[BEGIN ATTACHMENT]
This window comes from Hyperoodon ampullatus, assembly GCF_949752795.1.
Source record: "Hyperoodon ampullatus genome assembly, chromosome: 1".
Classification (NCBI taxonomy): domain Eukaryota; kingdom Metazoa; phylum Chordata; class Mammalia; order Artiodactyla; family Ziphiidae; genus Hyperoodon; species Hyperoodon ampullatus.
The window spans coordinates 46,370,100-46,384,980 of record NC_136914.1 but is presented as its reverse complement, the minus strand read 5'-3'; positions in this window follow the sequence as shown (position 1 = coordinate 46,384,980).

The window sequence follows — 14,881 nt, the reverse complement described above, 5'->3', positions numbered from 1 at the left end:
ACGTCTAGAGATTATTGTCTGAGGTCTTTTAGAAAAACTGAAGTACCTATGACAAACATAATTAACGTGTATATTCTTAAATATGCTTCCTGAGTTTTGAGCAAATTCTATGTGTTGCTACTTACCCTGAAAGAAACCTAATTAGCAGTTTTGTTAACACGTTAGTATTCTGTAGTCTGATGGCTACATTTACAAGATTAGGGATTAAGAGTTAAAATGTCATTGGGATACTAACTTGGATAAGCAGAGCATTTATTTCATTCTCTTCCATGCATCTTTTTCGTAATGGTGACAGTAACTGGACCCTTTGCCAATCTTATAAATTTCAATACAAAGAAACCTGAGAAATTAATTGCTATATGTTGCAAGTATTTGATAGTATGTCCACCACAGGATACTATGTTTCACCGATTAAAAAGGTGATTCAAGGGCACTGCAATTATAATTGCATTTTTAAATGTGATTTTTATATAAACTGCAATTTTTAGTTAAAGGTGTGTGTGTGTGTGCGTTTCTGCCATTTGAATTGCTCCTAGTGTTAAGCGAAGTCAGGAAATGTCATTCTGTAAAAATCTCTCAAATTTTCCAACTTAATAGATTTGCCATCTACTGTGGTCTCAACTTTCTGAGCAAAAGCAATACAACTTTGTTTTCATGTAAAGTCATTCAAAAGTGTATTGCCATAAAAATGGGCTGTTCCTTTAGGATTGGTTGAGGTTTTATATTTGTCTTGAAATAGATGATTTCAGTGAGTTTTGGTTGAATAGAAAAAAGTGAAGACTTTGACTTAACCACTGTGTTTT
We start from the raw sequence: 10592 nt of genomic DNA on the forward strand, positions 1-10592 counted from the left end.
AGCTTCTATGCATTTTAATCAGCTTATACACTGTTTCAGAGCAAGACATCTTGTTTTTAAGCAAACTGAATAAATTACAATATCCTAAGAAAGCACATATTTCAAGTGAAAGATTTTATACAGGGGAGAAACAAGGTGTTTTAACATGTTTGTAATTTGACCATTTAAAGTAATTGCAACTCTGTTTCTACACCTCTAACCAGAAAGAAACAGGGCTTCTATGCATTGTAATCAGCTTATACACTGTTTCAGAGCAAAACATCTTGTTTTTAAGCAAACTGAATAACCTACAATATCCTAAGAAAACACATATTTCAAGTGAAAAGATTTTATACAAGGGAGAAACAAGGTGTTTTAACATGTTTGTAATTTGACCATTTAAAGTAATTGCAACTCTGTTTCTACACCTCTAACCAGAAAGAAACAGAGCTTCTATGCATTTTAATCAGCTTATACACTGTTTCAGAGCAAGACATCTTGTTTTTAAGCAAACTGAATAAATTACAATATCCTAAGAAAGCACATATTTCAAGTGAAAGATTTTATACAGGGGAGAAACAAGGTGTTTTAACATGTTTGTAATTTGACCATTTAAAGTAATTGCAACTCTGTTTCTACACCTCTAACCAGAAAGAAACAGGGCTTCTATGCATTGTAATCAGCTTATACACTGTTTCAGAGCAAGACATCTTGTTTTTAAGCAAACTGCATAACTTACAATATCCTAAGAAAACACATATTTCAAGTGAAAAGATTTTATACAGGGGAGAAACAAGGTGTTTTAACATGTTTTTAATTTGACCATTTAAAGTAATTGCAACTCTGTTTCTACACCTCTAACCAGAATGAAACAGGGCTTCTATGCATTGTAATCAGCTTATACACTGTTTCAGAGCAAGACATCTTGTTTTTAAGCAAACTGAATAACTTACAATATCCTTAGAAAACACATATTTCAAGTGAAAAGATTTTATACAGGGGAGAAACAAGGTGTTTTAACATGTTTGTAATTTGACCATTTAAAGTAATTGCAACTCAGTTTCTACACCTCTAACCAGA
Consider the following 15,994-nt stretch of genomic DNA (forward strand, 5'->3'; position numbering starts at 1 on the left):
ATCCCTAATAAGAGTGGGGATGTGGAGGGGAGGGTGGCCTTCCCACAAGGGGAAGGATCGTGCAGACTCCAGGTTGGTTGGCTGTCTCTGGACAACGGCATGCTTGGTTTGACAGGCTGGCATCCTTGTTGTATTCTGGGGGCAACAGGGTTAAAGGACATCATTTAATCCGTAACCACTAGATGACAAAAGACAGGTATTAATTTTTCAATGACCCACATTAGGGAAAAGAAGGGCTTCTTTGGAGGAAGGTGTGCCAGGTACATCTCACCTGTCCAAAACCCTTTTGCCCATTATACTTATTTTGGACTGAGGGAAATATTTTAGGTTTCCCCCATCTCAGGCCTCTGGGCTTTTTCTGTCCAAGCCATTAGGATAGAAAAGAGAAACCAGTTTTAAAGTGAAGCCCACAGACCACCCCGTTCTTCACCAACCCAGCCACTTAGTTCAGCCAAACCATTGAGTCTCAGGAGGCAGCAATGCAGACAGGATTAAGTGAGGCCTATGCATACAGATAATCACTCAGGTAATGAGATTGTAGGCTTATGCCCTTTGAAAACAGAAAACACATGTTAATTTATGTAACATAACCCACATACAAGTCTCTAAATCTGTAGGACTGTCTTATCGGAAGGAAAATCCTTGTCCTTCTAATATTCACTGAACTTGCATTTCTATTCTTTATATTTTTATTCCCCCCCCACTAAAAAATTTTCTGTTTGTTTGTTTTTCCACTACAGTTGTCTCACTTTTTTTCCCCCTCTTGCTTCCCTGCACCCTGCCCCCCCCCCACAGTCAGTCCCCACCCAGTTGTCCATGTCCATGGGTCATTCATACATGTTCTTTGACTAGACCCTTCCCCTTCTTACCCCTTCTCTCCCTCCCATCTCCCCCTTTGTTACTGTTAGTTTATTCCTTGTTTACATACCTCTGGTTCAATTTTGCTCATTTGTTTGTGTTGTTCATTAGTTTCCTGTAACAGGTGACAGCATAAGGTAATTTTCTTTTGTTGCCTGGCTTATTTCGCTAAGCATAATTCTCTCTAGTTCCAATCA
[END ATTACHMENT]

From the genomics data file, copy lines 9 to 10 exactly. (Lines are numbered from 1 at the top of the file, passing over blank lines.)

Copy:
Consider the following 15,994-nt stretch of genomic DNA (forward strand, 5'->3'; position numbering starts at 1 on the left):
ATCCCTAATAAGAGTGGGGATGTGGAGGGGAGGGTGGCCTTCCCACAAGGGGAAGGATCGTGCAGACTCCAGGTTGGTTGGCTGTCTCTGGACAACGGCATGCTTGGTTTGACAGGCTGGCATCCTTGTTGTATTCTGGGGGCAACAGGGTTAAAGGACATCATTTAATCCGTAACCACTAGATGACAAAAGACAGGTATTAATTTTTCAATGACCCACATTAGGGAAAAGAAGGGCTTCTTTGGAGGAAGGTGTGCCAGGTACATCTCACCTGTCCAAAACCCTTTTGCCCATTATACTTATTTTGGACTGAGGGAAATATTTTAGGTTTCCCCCATCTCAGGCCTCTGGGCTTTTTCTGTCCAAGCCATTAGGATAGAAAAGAGAAACCAGTTTTAAAGTGAAGCCCACAGACCACCCCGTTCTTCACCAACCCAGCCACTTAGTTCAGCCAAACCATTGAGTCTCAGGAGGCAGCAATGCAGACAGGATTAAGTGAGGCCTATGCATACAGATAATCACTCAGGTAATGAGATTGTAGGCTTATGCCCTTTGAAAACAGAAAACACATGTTAATTTATGTAACATAACCCACATACAAGTCTCTAAATCTGTAGGACTGTCTTATCGGAAGGAAAATCCTTGTCCTTCTAATATTCACTGAACTTGCATTTCTATTCTTTATATTTTTATTCCCCCCCCACTAAAAAATTTTCTGTTTGTTTGTTTTTCCACTACAGTTGTCTCACTTTTTTTCCCCCTCTTGCTTCCCTGCACCCTGCCCCCCCCCCACAGTCAGTCCCCACCCAGTTGTCCATGTCCATGGGTCATTCATACATGTTCTTTGACTAGACCCTTCCCCTTCTTACCCCTTCTCTCCCTCCCATCTCCCCCTTTGTTACTGTTAGTTTATTCCTTGTTTACATACCTCTGGTTCAATTTTGCTCATTTGTTTGTGTTGTTCATTAGTTTCCTGTAACAGGTGACAGCATAAGGTAATTTTCTTTTGTTGCCTGGCTTATTTCGCTAAGCATAATTCTCTCTAGTTCCAATCA